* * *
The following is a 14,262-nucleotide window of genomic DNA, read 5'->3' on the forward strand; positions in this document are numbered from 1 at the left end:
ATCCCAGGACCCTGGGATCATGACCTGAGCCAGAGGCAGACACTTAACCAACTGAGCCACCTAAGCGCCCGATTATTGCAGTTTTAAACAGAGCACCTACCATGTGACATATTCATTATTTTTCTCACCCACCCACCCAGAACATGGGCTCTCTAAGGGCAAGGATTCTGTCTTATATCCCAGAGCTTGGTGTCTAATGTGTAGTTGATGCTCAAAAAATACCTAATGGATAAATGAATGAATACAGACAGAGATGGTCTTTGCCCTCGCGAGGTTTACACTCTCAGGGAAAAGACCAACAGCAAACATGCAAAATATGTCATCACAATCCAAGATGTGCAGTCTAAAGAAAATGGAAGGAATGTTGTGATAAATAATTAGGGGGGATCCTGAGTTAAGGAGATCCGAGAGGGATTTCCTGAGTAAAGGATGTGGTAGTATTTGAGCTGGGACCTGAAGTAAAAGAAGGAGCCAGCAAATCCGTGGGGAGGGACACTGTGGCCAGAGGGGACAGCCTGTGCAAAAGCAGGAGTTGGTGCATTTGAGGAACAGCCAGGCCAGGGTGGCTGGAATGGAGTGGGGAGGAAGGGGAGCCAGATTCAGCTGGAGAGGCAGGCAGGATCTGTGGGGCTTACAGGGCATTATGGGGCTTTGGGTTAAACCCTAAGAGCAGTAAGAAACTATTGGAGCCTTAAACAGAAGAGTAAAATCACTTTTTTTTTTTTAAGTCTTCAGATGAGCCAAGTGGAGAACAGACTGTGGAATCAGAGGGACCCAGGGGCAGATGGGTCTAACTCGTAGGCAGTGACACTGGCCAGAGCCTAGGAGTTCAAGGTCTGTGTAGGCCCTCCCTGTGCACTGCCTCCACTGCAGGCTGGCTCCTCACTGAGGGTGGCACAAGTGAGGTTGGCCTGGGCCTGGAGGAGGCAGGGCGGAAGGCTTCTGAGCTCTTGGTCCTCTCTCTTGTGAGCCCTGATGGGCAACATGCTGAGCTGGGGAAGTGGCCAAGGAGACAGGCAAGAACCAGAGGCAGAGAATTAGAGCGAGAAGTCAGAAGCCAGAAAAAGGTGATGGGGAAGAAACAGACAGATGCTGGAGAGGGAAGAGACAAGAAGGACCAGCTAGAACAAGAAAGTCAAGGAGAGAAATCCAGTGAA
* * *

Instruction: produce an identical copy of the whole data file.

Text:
The following is a 14,262-nucleotide window of genomic DNA, read 5'->3' on the forward strand; positions in this document are numbered from 1 at the left end:
ATCCCAGGACCCTGGGATCATGACCTGAGCCAGAGGCAGACACTTAACCAACTGAGCCACCTAAGCGCCCGATTATTGCAGTTTTAAACAGAGCACCTACCATGTGACATATTCATTATTTTTCTCACCCACCCACCCAGAACATGGGCTCTCTAAGGGCAAGGATTCTGTCTTATATCCCAGAGCTTGGTGTCTAATGTGTAGTTGATGCTCAAAAAATACCTAATGGATAAATGAATGAATACAGACAGAGATGGTCTTTGCCCTCGCGAGGTTTACACTCTCAGGGAAAAGACCAACAGCAAACATGCAAAATATGTCATCACAATCCAAGATGTGCAGTCTAAAGAAAATGGAAGGAATGTTGTGATAAATAATTAGGGGGGATCCTGAGTTAAGGAGATCCGAGAGGGATTTCCTGAGTAAAGGATGTGGTAGTATTTGAGCTGGGACCTGAAGTAAAAGAAGGAGCCAGCAAATCCGTGGGGAGGGACACTGTGGCCAGAGGGGACAGCCTGTGCAAAAGCAGGAGTTGGTGCATTTGAGGAACAGCCAGGCCAGGGTGGCTGGAATGGAGTGGGGAGGAAGGGGAGCCAGATTCAGCTGGAGAGGCAGGCAGGATCTGTGGGGCTTACAGGGCATTATGGGGCTTTGGGTTAAACCCTAAGAGCAGTAAGAAACTATTGGAGCCTTAAACAGAAGAGTAAAATCACTTTTTTTTTTTTAAGTCTTCAGATGAGCCAAGTGGAGAACAGACTGTGGAATCAGAGGGACCCAGGGGCAGATGGGTCTAACTCGTAGGCAGTGACACTGGCCAGAGCCTAGGAGTTCAAGGTCTGTGTAGGCCCTCCCTGTGCACTGCCTCCACTGCAGGCTGGCTCCTCACTGAGGGTGGCACAAGTGAGGTTGGCCTGGGCCTGGAGGAGGCAGGGCGGAAGGCTTCTGAGCTCTTGGTCCTCTCTCTTGTGAGCCCTGATGGGCAACATGCTGAGCTGGGGAAGTGGCCAAGGAGACAGGCAAGAACCAGAGGCAGAGAATTAGAGCGAGAAGTCAGAAGCCAGAAAAAGGTGATGGGGAAGAAACAGACAGATGCTGGAGAGGGAAGAGACAAGAAGGACCAGCTAGAACAAGAAAGTCAAGGAGAGAAATCCAGTGAA